At 0% shellac, the ink spread uniformly over the surface of the capsule;
At 0.05% and 0.25% shellac, the printed image was tacky;
At 25% shellac the printed image was runny and the ink was dropping from the capsule.
By way of contrast, where the printed images were formed from inks containing from 0.5 to 10% shellac, there was no softening of the image and no evidence of damage due to sweating. However, at 15% shellac the printed image was sticky and there was partial loss of the image from the capsule.
The process of Example 1 was repeated, except that shellac which had been neutralised to pH 7 with 10% ammonia solution was dissolved in a 1:1 ethanol/water mixture to give a 5% shellac solution. 2% by weight of a food grade dyestuff was dissolved in the mixture and the ink was applied to soft gelatin capsules as in Example 1. The printed image showed no sign of softening after 72 hours.
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|U.S. Classification||106/31.42, 106/31.96, 101/487, 106/238, 101/491, 106/241, 106/31.74, 106/236|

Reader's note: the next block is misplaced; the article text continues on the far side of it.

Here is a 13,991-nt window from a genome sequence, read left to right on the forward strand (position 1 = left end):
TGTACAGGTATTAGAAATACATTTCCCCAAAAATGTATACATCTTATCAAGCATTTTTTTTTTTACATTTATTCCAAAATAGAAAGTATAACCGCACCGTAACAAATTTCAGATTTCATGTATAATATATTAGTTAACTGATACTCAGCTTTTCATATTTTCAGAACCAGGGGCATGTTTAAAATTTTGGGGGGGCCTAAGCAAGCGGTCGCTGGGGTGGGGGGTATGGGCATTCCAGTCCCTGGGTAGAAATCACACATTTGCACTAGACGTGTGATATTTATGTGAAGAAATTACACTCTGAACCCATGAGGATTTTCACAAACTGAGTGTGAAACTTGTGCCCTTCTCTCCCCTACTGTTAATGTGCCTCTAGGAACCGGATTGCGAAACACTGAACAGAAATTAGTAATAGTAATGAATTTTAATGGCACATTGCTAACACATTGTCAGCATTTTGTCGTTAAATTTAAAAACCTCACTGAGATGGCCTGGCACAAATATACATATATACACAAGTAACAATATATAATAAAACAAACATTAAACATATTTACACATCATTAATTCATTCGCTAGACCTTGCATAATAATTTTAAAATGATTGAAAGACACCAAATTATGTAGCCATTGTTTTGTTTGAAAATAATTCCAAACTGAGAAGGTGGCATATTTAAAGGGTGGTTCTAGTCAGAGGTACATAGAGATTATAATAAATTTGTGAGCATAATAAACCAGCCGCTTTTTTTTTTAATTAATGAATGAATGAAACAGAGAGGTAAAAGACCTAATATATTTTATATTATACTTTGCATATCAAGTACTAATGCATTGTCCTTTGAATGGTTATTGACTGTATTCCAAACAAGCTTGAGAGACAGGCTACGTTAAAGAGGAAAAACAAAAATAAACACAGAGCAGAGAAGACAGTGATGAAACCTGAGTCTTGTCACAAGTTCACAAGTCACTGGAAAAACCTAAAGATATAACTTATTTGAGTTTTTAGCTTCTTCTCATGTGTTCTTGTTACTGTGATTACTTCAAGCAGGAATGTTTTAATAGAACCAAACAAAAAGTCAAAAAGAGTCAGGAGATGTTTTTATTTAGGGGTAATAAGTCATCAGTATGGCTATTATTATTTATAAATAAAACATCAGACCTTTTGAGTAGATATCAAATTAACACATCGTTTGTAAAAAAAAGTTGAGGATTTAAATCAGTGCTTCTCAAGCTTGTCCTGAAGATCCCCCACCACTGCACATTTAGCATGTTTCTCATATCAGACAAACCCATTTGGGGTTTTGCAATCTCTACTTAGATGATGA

|International Classification||C09D11/08, C09D11/00|
|Cooperative Classification||C09D11/30, C09D11/08, C09D11/36|
|European Classification||C09D11/30, C09D11/36, C09D11/08|
|Aug 11, 1997||AS||Assignment|
Owner name: WILLETT INTERNATIONAL LIMITED, UNITED KINGDOM
Free format text: ASSIGNMENT OF ASSIGNORS INTEREST;ASSIGNOR:SIMPSON, DAVID;REEL/FRAME:008649/0304
Effective date: 19970327
|Oct 24, 2003||FPAY||Fee payment|
Year of fee payment: 4
|Oct 24, 2003||SULP||Surcharge for late payment|
|Apr 13, 2007||FPAY||Fee payment|
Year of fee payment: 8
|Apr 21, 2011||FPAY||Fee payment|
Year of fee payment: 12